Building "In the Dry"
Handling High Groundwater: 3 Effective Strategies
Groundwater considerations are a critical part of any construction project, including everything from a building structure with a basement or crawlspace to the installation of underground utilities. Groundwater depths will vary with time, season, lake levels, and natural climate variations. For the past couple of years, groundwater levels have risen significantly, along with lake levels.
1. Dewatering Considerations
During design, soil borings are used to gather subsurface soil and groundwater information. Based upon the groundwater levels encountered in the soil borings, a dewatering system may be required during construction. In addition, the contractor must provide proper control of all groundwater and precipitation runoff during construction, and water must not be allowed to collect in excavations. Proper preparation of the subgrade, including compaction, must be completed “in the dry.”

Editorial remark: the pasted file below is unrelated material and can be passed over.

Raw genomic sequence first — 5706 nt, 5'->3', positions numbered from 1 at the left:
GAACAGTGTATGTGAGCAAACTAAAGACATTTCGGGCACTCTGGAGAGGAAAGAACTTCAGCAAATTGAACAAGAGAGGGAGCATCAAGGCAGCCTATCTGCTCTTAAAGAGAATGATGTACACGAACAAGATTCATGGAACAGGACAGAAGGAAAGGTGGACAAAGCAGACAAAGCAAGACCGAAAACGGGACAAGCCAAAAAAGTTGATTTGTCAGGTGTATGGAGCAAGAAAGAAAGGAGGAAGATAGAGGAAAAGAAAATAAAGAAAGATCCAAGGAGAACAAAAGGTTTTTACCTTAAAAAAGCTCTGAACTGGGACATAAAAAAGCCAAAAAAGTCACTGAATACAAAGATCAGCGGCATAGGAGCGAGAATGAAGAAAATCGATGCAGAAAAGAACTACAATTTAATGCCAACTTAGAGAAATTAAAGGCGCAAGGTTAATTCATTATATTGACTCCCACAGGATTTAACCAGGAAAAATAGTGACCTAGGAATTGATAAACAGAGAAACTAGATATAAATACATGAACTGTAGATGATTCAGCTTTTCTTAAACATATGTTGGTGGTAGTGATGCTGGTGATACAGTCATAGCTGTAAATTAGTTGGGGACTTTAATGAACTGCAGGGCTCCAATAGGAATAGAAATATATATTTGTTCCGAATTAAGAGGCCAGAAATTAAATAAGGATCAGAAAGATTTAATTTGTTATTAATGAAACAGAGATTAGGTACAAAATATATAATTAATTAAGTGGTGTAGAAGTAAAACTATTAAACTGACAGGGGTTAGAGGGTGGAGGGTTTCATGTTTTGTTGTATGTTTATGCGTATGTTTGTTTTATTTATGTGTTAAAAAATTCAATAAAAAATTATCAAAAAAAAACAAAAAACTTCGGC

2. Perimeter and Under Slab Drains
To provide long-term groundwater control, perimeter drains should be placed in the bottom of foundation areas to control groundwater collecting outside any below-grade walls. Often, a system of drains is also recommended under the lower floor slab. The walls should be backfilled with well-graded granular (sand) material and compacted as recommended by a licensed geotechnical engineer. All drains should be connected to a positive gravity outlet at multiple locations to remove water from the building area.
3. Plan Ahead
The best time to fix a water problem is during the design phase of a project. Sometimes, unexpected subsurface conditions are encountered during construction, or the groundwater levels rise, but a thorough geotechnical exploration before construction can many times eliminate or minimize potential problems before they arise.
When challenges occur, Gosling Czubak has the personnel, tools, and experience to diagnose the problem and provide the right recommendations to get any project back on track. Please contact Geotechnical Engineer Doug Hula, P.E. for further information.
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